A ransomware outbreak creates two hard choices for businesses: Either spend multiple days recovering locked files from backups, or pay ransom to an organized crime syndicate.
In either scenario, though, businesses are likely to face significant user downtime that overshadows the cost of the ransom. 72 percent of infected business users could not access their data for at least two days following a ransomware outbreak, and 32 percent lost access for five days or more.
As a result, experts observed significant data recovery costs, reduced customer satisfaction, missed deadlines, lost sales and, in many cases, traumatized employees.
This widely observed downtime implies that few companies possess a business continuity solution for a ransomware outbreak. Such a solution enables users to remain productive during a ransomware outbreak. It offers the capabilities to instantly roll back an archive of files to their uninfected state and to immediately access those clean files from alternate devices.
Ransomware is targeting bigger businesses: Ransomware should no longer be seen solely as a threat to individuals and small businesses. Nearly 60 percent of businesses hit by ransomware had more than 100 employees, and 25 percent were enterprises with more than 1,000 employees.
What's more, the virus was observed propagating rapidly within corporate networks: 86 percent of outbreaks affected two or more employees, and 47 percent spread to more than 20 people.
Ransomware is a growth industry: The threat of ransomware is rapidly growing. According to Intermedia's report, 43 percent of IT consultants have had their customers fall victim to ransomware, 48 percent saw an increase in ransomware-related support inquiries and 59 percent expect the number of attacks to increase this year.
To view Intermedia's complete ransomware report, click here.
While developers and IT operations professionals have been excited about the concept of DevOps, data center operators, the people who run the infrastructure for the teams upstream, haven’t generally been involved in the conversation. Jack Story, distinguished technologist at Hewlett-Packard Enterprise, thinks that is a mistake.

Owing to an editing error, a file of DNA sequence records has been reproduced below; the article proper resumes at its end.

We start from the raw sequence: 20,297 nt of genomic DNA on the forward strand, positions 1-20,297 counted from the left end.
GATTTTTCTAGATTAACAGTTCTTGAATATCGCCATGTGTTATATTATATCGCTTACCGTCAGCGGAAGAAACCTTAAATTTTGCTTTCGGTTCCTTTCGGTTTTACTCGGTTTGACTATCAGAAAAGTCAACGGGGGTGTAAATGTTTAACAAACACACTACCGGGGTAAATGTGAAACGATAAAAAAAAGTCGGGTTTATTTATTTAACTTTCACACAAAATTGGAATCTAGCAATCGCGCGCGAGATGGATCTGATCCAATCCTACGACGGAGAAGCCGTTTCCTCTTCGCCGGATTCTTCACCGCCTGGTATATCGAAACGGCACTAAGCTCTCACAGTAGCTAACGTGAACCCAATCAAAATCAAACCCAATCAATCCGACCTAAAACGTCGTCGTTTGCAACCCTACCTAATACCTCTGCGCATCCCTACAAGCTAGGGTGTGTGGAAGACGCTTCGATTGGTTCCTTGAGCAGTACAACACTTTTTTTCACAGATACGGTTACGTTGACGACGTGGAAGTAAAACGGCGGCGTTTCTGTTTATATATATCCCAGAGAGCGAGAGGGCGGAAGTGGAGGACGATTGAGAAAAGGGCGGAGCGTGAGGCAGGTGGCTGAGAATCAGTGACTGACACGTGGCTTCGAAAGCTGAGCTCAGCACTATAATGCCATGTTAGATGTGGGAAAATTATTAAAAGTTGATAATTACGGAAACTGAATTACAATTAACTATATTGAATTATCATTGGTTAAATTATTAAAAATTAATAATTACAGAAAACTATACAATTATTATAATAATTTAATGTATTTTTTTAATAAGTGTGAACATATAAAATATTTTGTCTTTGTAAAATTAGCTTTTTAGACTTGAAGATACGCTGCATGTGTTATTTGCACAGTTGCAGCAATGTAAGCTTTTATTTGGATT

And people make that mistake because there is a lot of confusion about what DevOps is and isn’t. In a session at this week’s Data Center World Global conference in Las Vegas, Story attempted to make the case that data center operators should be part of the DevOps process and explain what it is.
A lot of confusion about DevOps comes from the misconception that it is about tools and automation. “It is not about automating the processes that you have today,” Story said. “It is not a tool. It is a cultural and organizational change.”
According to Frost and Sullivan, eight elements make a city “smart”: smart buildings, smart energy, smart mobility, smart health care, smart infrastructure, smart technology, smart governance and smart education, and smart citizens. Increasingly, city leaders are looking to the Internet of Things (IoT) and advances in technology to make their cities – and their citizens – work more efficiently and cost effectively. Smart building technology and sensor data analytics are being instituted in everything from lowering energy consumption to rethinking traffic flow to ordinary infrastructure maintenance.
Businesses, too, are adopting smart technology and sensor data analytics as a way to create better workspaces and improve employee productivity.
Everyone wants the latest, the greatest, the most cutting-edge technology. This is easy to do with a tablet or a smartphone but not when it’s an integrated enterprise data environment. In this circumstance, the only thing worse than falling behind the technological curve is throwing your processes out of whack with fork-lift upgrades.
This is why data infrastructure must evolve rather than change outright. Sometimes the evolution is quick and, yes, disruptive; other times it is slow, almost to the point where users don’t even know it’s happening. But overall, the change must be steady and purposeful or else the enterprise will find itself unable to compete in the emerging digital economy.
Sounds simple, right? It isn’t, of course. But even though each move must be weighed against broader architectural goals rather than simply adding more storage or compute power as in the past, there are still ways to break down the overall process into key steps while still maintaining the flexibility to alter the plan as needed.
(TNS) - Emergency medical responders and law enforcement professionals trained Monday and Tuesday for one of the worst scenarios possible: an active shooter.
“This training is designed to prepare us to render medical aid in a shooting situation much sooner than we are currently able to,” said Eliza Shaw, training coordinator for Centre LifeLink EMS, which hosted the South Central Mountains Regional Task Force training initiative.
Task Force Director Phil Lucas said the training is beneficial to both emergency medical responders and law enforcement because it helps them establish expectations and learn each other’s procedures.